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By Marci Liroff

410929439_f2b867589c_oPhoto credit: skalas2

So your child wants to be an actor? Really? Please think about this long and hard. Let me share my perspective as someone who has worked with children for the last 35 years as a casting director and acting coach.

Whenever I meet a child actor I always ask them how they got into acting—what makes them want to be an actor? “Well, my mom and I were at the mall and this lady came up to us and said, ‘You should be a model! Let’s get some headshots of you! Then we got my pictures taken and now I’m an actor!” This response always breaks my heart: “There was this convention in town and I went with my parents and they picked me! My parents paid a few thousand dollars and I met a bunch of agents and now I’m an actor.” Or this classic one: “I really don’t remember how I got started or why. It’s ok I guess.” Or my least favorite, “I want to be famous!”

Here’s what I actually want to hear: “I asked my mom if she could get me involved in acting because I just love it. She said no, but I kept asking her every year and she finally said yes. I’ve been in plays at school and just can’t wait to start my new acting class.” Or, “Because I have to. I need to tell stories.” A wise little girl told me, “I just love to zip out of me and zip into another character.” These are the kids that make it. These are the kids who are there for the right reason.

Anne Henry, co-founder of BizParentz Foundation and the mother of a young actress herself, says, “When kids are asked why they want to act, I like to hear things like ‘I love to create characters and tell stories. I love to make people laugh.’ Or ‘If I couldn’t be a professional actor, I’d still be performing somewhere—at my school, in a class, or in community theatre.’ I’m looking for some sort of answer that tells me that the child likes the day-to-day job of acting.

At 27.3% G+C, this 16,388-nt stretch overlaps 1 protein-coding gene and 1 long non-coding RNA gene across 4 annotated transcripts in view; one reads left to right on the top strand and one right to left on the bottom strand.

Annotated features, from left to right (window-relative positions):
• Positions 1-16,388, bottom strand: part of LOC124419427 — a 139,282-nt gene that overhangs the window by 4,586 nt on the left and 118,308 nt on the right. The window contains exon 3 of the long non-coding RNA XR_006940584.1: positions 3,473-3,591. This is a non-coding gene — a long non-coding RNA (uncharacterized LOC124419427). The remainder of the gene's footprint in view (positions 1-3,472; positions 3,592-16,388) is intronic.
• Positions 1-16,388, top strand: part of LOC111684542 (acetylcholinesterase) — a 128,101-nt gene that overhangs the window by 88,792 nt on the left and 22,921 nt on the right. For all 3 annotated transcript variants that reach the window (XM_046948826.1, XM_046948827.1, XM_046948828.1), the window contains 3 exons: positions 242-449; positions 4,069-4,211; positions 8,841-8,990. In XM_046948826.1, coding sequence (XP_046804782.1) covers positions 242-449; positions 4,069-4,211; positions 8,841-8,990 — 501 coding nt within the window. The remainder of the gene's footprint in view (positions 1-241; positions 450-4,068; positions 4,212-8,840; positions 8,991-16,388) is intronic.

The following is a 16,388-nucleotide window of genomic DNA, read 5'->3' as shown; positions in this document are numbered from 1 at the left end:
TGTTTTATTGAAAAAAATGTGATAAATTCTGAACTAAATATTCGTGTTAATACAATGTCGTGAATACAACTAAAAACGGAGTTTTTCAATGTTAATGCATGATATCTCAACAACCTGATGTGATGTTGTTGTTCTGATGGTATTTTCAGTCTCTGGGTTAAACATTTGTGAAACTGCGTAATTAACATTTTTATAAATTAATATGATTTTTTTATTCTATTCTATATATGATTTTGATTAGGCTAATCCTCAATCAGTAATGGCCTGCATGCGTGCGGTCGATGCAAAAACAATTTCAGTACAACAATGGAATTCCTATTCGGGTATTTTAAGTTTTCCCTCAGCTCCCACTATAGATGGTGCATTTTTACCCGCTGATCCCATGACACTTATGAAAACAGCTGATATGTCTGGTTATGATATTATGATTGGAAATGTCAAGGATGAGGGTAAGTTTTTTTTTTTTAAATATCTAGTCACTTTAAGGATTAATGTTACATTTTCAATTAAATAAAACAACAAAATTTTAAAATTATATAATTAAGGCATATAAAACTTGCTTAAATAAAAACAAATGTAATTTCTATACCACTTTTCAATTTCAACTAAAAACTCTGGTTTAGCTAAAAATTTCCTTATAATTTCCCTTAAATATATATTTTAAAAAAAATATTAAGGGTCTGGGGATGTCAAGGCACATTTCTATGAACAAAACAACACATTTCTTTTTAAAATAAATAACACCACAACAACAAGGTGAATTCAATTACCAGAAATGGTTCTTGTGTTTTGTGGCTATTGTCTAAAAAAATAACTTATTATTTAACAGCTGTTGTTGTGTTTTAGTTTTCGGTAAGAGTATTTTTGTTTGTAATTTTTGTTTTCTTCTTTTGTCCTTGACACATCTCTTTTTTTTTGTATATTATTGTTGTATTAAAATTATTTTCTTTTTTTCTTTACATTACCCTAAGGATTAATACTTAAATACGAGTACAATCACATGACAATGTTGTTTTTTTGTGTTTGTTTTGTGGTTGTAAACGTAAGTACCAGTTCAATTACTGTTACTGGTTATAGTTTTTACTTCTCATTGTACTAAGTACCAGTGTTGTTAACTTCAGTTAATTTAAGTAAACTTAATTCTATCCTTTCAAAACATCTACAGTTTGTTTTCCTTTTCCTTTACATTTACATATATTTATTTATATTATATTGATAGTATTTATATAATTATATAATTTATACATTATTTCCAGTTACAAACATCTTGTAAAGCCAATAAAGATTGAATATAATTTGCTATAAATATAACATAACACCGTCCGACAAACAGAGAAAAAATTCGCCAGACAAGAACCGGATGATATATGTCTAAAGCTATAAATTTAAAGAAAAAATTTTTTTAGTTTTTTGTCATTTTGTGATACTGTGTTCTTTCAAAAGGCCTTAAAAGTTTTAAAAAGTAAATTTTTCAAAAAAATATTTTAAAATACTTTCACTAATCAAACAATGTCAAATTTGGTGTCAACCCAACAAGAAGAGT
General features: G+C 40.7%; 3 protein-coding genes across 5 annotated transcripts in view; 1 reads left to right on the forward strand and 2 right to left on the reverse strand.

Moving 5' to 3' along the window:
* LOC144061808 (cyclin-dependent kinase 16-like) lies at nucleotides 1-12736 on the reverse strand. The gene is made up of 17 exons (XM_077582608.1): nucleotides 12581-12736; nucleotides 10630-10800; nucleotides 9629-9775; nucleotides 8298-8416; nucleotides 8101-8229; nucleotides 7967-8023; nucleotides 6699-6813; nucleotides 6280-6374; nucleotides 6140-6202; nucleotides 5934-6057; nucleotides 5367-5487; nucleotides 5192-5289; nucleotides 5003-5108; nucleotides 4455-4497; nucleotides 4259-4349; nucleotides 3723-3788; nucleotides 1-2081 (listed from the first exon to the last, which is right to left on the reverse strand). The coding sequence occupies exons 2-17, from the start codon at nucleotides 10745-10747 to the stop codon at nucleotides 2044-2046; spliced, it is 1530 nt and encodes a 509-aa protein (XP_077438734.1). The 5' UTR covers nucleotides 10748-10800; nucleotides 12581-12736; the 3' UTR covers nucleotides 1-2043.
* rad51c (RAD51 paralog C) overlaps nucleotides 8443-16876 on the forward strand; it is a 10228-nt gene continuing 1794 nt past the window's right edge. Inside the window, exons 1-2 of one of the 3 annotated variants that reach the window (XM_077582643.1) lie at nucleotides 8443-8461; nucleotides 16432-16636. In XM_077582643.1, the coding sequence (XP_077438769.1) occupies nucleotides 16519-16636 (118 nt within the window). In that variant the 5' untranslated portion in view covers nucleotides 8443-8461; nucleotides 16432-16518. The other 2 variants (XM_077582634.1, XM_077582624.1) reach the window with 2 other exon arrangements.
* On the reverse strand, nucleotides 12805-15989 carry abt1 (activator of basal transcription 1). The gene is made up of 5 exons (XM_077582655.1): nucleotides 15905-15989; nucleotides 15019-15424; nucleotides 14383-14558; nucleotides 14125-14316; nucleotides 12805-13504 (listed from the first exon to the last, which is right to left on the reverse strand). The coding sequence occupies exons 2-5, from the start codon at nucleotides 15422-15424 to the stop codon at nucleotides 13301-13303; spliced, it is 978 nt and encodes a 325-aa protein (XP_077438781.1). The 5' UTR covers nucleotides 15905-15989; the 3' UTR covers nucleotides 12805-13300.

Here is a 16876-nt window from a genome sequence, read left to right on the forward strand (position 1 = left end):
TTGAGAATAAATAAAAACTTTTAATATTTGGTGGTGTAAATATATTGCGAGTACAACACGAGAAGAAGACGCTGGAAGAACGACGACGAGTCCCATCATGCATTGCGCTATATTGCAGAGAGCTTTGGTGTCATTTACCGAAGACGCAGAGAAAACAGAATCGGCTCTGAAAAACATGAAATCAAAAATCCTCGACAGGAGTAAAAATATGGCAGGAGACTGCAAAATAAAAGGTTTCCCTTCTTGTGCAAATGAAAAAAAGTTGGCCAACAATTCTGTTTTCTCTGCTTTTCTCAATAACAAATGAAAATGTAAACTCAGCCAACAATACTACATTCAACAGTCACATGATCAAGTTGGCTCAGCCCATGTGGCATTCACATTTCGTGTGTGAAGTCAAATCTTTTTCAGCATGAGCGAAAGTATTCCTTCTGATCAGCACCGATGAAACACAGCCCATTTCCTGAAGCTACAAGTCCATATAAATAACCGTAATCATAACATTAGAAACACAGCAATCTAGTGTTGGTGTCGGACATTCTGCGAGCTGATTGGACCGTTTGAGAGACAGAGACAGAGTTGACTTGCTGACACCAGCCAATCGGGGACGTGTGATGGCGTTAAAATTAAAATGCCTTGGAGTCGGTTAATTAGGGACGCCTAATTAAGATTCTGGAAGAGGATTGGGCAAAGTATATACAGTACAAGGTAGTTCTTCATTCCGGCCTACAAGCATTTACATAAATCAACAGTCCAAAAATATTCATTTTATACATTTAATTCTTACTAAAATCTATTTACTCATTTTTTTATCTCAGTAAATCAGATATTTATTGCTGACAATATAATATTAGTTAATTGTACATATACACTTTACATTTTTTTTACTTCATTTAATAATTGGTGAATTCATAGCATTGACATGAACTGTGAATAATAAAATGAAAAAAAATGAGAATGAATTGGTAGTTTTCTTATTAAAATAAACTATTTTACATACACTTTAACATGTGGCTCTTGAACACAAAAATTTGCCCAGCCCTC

Rather than ask kids why they want to act, I like to ask them about their favorite acting experience and why it was great. Their answer will tell you a lot, and tends to negate any canned answers they learned from their parents.

On the flip side, I cringe when a child says, ‘I want to make money’ or ‘I want to be on the Disney Channel.’ When I get that kind of answer, I know that they don’t love the art. That answer tells me that they bought into the fame myth or they haven’t actually done any acting. If this is their perspective, they are unlikely to have the stamina for the real job—they just want the result (fame), not career itself (acting). They probably don’t understand that fame for a child is usually not very fun, and not very likely.

When I talk to the parents of committed successful professional actors, they say things like ‘My child has been reading, making up stories, and performing their whole life. They begged me to let them audition for the play, get them into an acting class.’ Wise parents will talk about doing everything they could in their local community, and watching their child have success and accolades from lots of different sources before they enter the professional arena.”

Talk to your child before and during their journey into acting to make sure they’re here for the right reasons.

If you started as a child actor, how and why did you get into it? Parents – please share as well!

Glad you’re here!